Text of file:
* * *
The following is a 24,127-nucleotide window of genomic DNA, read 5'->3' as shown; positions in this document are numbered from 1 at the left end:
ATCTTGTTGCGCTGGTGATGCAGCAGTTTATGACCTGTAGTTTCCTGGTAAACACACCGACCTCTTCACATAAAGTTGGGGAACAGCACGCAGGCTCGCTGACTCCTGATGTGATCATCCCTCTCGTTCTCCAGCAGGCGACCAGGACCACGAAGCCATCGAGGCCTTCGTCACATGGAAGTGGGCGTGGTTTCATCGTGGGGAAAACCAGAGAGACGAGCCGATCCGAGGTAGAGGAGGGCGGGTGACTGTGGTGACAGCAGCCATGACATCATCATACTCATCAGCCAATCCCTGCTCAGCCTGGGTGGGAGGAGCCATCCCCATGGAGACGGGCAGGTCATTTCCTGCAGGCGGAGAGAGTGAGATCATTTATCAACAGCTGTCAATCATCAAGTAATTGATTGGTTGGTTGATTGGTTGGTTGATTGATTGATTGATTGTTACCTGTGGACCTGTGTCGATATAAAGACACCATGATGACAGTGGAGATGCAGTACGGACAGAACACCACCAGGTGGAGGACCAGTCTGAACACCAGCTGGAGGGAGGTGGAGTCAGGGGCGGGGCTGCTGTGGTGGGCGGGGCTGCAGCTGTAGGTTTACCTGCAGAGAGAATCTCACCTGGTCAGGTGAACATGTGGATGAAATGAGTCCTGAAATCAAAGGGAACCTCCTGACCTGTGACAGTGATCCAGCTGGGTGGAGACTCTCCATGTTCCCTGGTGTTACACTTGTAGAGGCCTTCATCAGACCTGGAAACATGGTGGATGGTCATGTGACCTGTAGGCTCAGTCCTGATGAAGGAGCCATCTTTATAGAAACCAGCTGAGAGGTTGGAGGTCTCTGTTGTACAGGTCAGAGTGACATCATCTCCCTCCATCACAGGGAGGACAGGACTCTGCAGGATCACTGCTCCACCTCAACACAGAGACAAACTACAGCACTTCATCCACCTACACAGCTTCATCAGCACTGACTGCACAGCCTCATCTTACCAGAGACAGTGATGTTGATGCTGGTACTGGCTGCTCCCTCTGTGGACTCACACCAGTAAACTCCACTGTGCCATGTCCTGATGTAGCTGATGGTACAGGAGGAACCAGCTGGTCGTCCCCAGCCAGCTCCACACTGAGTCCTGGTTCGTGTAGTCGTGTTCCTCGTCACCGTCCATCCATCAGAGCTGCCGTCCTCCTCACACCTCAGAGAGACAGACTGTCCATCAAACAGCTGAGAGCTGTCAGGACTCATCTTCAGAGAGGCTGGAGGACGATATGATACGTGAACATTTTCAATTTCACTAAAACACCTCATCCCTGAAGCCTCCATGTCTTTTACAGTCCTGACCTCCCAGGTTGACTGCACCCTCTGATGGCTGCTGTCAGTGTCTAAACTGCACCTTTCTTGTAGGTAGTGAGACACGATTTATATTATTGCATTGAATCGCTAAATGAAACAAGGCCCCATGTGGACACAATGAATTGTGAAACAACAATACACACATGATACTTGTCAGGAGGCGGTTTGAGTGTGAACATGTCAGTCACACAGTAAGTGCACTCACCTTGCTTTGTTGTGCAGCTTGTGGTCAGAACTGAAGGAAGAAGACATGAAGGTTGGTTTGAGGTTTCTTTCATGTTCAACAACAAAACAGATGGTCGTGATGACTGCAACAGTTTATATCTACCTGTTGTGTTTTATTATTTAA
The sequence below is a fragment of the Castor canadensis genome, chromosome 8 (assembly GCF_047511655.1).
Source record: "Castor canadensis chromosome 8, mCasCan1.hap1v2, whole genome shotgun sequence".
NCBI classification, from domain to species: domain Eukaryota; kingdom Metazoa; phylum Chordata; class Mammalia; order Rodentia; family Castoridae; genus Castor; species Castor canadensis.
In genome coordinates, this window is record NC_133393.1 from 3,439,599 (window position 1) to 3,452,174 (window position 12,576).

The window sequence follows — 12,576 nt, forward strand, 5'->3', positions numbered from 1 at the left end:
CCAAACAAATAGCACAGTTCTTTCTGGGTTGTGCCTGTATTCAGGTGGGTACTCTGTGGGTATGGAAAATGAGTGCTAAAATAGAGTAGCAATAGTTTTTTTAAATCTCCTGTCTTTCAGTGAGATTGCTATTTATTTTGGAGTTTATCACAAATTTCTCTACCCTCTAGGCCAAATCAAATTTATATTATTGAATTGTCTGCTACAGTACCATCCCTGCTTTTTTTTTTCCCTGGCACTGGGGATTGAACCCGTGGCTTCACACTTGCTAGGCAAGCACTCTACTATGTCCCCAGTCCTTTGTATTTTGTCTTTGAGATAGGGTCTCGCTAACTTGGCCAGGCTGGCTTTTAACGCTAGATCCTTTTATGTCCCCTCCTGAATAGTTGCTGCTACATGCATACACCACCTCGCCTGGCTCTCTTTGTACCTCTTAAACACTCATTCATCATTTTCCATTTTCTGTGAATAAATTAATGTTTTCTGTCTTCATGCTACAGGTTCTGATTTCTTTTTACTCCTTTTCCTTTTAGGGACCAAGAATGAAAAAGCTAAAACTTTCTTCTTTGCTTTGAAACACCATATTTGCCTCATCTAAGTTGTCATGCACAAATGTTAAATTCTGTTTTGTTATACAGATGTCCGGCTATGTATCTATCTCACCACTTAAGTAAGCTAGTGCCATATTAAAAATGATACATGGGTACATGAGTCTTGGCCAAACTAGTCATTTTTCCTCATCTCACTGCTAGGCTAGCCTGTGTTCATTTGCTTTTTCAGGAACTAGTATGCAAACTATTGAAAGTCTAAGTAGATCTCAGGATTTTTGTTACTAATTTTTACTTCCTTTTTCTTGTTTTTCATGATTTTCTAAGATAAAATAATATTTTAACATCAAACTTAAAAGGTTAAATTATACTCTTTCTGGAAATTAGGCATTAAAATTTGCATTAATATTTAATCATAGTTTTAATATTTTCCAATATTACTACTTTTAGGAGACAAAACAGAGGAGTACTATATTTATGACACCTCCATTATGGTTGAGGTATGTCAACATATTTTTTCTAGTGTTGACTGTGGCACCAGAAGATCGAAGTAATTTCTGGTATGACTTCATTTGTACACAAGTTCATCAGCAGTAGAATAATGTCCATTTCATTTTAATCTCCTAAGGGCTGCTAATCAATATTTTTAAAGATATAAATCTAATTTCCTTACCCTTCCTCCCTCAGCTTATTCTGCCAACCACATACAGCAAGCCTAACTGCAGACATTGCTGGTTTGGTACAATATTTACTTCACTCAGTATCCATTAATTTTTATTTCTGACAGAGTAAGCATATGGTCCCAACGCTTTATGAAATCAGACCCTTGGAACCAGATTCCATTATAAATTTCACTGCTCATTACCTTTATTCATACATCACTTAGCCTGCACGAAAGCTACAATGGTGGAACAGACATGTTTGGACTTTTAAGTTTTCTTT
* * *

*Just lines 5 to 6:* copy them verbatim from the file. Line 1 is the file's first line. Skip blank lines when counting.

NCBI classification, from domain to species: domain Eukaryota; kingdom Metazoa; phylum Chordata; class Mammalia; order Rodentia; family Castoridae; genus Castor; species Castor canadensis.
In genome coordinates, this window is record NC_133393.1 from 3,439,599 (window position 1) to 3,452,174 (window position 12,576).